Reiki can be very effective

Natural anxiety relief for dogs can come in many ways and using an animal Reiki practitioner can work wonders. I have seen many times how even distance Reiki can help a dog release all the stresses and anxiety they have been holding. Sometimes just a single session is enough, though I’d recommend a session of at least three to fully clear the anxiety. Book a Reiki session for your dog here >

Using Reiki healing for dogs in conjunction with some of the other techniques mentioned above can really help your dog get through the change without major issues. Perhaps some of you will now be able to work remotely from home or a few days a week. This is wonderful but there will still be times when our dogs are left alone, such as going on a holiday. It’s worth trying some of these tips to reduce anxiety in dogs even if it’s just to prepare for the future.

If you have any tips for dealing with dog anxiety let us know in the comments section below.


  • This is something we were discussing in the dog park the other day what is going to happen when we all go back to work as they have got used to us being at home. I am fortunate as I work mainly from home so am not worried. Great post and I so agree with you punishment is not the solution.

  • I’ve worked mostly from home for years now, so my dogs are very used to me being around a lot. My youngest dog is especially bonded to me and does have a bit of separation anxiety. Luckily, with training, we’ve been able to greatly reduce it. I’ll have to look more into Reiki.

  • I wish I could have tattooed this on the forehead of the neighbours across our back two years ago. Their poor dog turned out to have serious SA and barked all day every day for months (not great if you work from home).

    Suddenly the dog stopped barking and I found out later than he had been moved to the family’s daughter (and the neighbours had begun complaining there…..)

    This is a serious issue and people really need to pay more attention to it. It is so unfair on a dog.

  • Emilia says:

    There are lot of strategies for managing separation anxiety. I think it can be so frustrating to try and crack it while protecting both your dog and your home.

  • We love exercise and natural remedies for anxiety! Will check out Dorwest as that is a line I’m not that familiar with. Surprisingly creating good gut flora is excellent to help soothe a dog’s anxiety – that still surprises me just to say that!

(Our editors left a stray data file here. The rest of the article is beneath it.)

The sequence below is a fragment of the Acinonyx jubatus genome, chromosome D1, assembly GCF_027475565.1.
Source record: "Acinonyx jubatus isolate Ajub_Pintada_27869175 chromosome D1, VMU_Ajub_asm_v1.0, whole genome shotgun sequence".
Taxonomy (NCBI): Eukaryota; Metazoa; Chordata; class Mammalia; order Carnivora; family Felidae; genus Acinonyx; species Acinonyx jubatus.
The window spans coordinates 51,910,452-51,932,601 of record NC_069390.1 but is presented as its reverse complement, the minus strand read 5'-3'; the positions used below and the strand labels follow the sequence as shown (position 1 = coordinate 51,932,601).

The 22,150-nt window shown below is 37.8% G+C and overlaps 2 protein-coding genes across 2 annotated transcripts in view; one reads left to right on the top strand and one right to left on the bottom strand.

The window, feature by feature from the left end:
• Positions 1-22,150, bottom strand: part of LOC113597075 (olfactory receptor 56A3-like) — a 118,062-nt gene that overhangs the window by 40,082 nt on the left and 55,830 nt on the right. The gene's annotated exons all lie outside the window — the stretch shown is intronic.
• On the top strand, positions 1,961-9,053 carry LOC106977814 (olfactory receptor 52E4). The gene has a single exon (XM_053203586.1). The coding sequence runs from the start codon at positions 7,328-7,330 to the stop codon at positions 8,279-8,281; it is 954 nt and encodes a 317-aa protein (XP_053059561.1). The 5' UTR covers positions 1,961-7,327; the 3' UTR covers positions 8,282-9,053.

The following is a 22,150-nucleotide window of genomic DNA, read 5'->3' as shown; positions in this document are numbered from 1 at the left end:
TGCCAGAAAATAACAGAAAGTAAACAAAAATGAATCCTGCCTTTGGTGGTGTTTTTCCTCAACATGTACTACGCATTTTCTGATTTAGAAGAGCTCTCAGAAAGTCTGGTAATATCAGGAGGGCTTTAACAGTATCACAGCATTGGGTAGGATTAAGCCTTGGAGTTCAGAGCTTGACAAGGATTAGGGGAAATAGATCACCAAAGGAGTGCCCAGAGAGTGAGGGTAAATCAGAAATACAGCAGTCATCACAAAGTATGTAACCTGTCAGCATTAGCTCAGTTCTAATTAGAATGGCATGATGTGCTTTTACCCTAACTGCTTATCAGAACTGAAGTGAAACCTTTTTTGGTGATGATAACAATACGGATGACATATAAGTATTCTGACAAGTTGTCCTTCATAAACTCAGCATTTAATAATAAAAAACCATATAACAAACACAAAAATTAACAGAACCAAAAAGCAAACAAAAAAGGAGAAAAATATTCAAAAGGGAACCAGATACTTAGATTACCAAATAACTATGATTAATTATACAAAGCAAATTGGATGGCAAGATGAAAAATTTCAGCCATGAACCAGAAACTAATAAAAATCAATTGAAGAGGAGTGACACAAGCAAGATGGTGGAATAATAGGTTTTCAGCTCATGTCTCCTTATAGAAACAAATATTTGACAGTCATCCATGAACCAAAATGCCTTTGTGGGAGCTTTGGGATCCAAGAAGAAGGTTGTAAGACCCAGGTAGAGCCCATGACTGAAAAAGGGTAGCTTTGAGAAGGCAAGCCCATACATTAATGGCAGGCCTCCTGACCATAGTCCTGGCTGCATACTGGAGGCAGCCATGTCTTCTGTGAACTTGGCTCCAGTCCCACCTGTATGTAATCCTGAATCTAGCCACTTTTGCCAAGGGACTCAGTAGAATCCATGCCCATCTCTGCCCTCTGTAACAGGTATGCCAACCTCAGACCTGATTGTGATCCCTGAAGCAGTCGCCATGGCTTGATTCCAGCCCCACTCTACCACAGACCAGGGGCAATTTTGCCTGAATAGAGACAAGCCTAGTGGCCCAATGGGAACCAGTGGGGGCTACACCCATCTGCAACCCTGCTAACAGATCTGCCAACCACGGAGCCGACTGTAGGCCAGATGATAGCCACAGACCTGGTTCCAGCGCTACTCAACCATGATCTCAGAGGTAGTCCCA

• Beth says:

    My daughter and her partner got a second dog right before the shutdown. They are concerned about how the pup will do once they are able to go places without the dogs. I’ll share this with her.

  • Britt K says:

    This is a great post. We have been working with Indy on his separation anxiety for some time now. We believe that it originally stemmed from being abandoned (he’s a rescue) as he seemed to be afraid that we would disappear any time we went out of sight. It took a lot of training to get him to the point that he’s at now. He’s not 100%, we still have to take it into consideration and work with him to manage his anxiety on a regular basis, but he’s FAR more comfortable than he once was. The fact that I transitioned a few years ago to working from home fulltime really has helped him (another benefit to making that change).

  • Separation anxiety is definitely going to be an issue for some dogs when their people go back to work.

  • Very important message for everyone who’s been home during the COVID-19 situation. Even though I’m retired, my cats have really become accustomed to me being home all day.

  • Hillary says:

    I had no idea about Dog’s anxiety but after going through your helpful article I came to know about this.
    Please keep on sharing this type of article.
    Let’s hope for the best.

  • This is really an amazing blog. I loved it and looking for some more from you in future.